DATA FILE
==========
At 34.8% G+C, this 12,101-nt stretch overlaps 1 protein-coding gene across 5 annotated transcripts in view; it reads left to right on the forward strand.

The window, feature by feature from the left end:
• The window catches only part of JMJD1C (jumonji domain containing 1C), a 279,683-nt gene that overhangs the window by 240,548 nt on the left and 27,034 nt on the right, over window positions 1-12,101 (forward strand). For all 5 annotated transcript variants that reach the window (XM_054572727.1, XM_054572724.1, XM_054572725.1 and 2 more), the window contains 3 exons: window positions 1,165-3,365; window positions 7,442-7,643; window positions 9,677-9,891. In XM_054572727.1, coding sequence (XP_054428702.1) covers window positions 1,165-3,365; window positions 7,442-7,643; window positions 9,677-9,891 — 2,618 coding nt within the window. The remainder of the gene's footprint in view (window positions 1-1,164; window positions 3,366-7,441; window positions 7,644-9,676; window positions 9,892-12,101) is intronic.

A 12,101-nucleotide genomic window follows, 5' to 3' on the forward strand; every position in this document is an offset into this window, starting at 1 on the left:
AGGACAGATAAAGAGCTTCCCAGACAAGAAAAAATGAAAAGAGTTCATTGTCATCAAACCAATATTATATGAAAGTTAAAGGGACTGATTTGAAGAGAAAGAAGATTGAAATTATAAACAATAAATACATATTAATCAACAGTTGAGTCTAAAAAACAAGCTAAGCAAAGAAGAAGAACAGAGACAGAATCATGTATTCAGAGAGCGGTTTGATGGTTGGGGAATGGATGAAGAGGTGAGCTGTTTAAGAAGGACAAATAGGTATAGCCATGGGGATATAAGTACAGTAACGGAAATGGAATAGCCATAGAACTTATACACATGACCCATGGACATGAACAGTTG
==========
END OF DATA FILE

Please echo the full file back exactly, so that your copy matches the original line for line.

At 34.8% G+C, this 12,101-nt stretch overlaps 1 protein-coding gene across 5 annotated transcripts in view; it reads left to right on the forward strand.

The window, feature by feature from the left end:
• The window catches only part of JMJD1C (jumonji domain containing 1C), a 279,683-nt gene that overhangs the window by 240,548 nt on the left and 27,034 nt on the right, over window positions 1-12,101 (forward strand). For all 5 annotated transcript variants that reach the window (XM_054572727.1, XM_054572724.1, XM_054572725.1 and 2 more), the window contains 3 exons: window positions 1,165-3,365; window positions 7,442-7,643; window positions 9,677-9,891. In XM_054572727.1, coding sequence (XP_054428702.1) covers window positions 1,165-3,365; window positions 7,442-7,643; window positions 9,677-9,891 — 2,618 coding nt within the window. The remainder of the gene's footprint in view (window positions 1-1,164; window positions 3,366-7,441; window positions 7,644-9,676; window positions 9,892-12,101) is intronic.

A 12,101-nucleotide genomic window follows, 5' to 3' on the forward strand; every position in this document is an offset into this window, starting at 1 on the left:
AGGACAGATAAAGAGCTTCCCAGACAAGAAAAAATGAAAAGAGTTCATTGTCATCAAACCAATATTATATGAAAGTTAAAGGGACTGATTTGAAGAGAAAGAAGATTGAAATTATAAACAATAAATACATATTAATCAACAGTTGAGTCTAAAAAACAAGCTAAGCAAAGAAGAAGAACAGAGACAGAATCATGTATTCAGAGAGCGGTTTGATGGTTGGGGAATGGATGAAGAGGTGAGCTGTTTAAGAAGGACAAATAGGTATAGCCATGGGGATATAAGTACAGTAACGGAAATGGAATAGCCATAGAACTTATACACATGACCCATGGACATGAACAGTTG